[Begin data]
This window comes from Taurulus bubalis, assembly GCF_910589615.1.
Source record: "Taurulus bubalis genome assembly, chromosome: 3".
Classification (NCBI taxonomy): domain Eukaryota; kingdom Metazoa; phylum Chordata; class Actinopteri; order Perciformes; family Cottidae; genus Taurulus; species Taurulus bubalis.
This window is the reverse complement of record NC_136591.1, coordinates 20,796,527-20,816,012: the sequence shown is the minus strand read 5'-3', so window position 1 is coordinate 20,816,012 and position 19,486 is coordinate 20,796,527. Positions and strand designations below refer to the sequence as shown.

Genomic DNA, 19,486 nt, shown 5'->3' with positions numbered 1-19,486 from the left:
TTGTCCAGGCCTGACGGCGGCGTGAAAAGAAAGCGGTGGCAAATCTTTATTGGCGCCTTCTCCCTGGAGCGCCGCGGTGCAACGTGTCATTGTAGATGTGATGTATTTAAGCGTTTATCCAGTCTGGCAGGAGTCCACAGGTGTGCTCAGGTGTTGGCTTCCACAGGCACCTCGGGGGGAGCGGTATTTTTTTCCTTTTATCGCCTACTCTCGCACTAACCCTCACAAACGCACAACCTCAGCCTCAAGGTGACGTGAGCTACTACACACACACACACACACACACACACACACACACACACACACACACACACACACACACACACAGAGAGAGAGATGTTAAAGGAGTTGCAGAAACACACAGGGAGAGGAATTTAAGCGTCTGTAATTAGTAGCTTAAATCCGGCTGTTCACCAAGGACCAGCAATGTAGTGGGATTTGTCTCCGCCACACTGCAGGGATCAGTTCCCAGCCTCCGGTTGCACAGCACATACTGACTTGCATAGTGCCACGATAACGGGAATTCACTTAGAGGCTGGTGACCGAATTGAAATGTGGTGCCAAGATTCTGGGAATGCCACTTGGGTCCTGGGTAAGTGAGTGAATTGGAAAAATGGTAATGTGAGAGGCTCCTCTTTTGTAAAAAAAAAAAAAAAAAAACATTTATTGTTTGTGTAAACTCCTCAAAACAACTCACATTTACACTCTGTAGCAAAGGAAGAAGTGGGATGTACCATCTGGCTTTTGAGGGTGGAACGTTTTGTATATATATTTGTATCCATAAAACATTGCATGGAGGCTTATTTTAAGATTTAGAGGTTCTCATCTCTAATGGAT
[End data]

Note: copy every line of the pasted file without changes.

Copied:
This window comes from Taurulus bubalis, assembly GCF_910589615.1.
Source record: "Taurulus bubalis genome assembly, chromosome: 3".
Classification (NCBI taxonomy): domain Eukaryota; kingdom Metazoa; phylum Chordata; class Actinopteri; order Perciformes; family Cottidae; genus Taurulus; species Taurulus bubalis.
This window is the reverse complement of record NC_136591.1, coordinates 20,796,527-20,816,012: the sequence shown is the minus strand read 5'-3', so window position 1 is coordinate 20,816,012 and position 19,486 is coordinate 20,796,527. Positions and strand designations below refer to the sequence as shown.

Genomic DNA, 19,486 nt, shown 5'->3' with positions numbered 1-19,486 from the left:
TTGTCCAGGCCTGACGGCGGCGTGAAAAGAAAGCGGTGGCAAATCTTTATTGGCGCCTTCTCCCTGGAGCGCCGCGGTGCAACGTGTCATTGTAGATGTGATGTATTTAAGCGTTTATCCAGTCTGGCAGGAGTCCACAGGTGTGCTCAGGTGTTGGCTTCCACAGGCACCTCGGGGGGAGCGGTATTTTTTTCCTTTTATCGCCTACTCTCGCACTAACCCTCACAAACGCACAACCTCAGCCTCAAGGTGACGTGAGCTACTACACACACACACACACACACACACACACACACACACACACACACACACACACACACACACACAGAGAGAGAGATGTTAAAGGAGTTGCAGAAACACACAGGGAGAGGAATTTAAGCGTCTGTAATTAGTAGCTTAAATCCGGCTGTTCACCAAGGACCAGCAATGTAGTGGGATTTGTCTCCGCCACACTGCAGGGATCAGTTCCCAGCCTCCGGTTGCACAGCACATACTGACTTGCATAGTGCCACGATAACGGGAATTCACTTAGAGGCTGGTGACCGAATTGAAATGTGGTGCCAAGATTCTGGGAATGCCACTTGGGTCCTGGGTAAGTGAGTGAATTGGAAAAATGGTAATGTGAGAGGCTCCTCTTTTGTAAAAAAAAAAAAAAAAAAACATTTATTGTTTGTGTAAACTCCTCAAAACAACTCACATTTACACTCTGTAGCAAAGGAAGAAGTGGGATGTACCATCTGGCTTTTGAGGGTGGAACGTTTTGTATATATATTTGTATCCATAAAACATTGCATGGAGGCTTATTTTAAGATTTAGAGGTTCTCATCTCTAATGGAT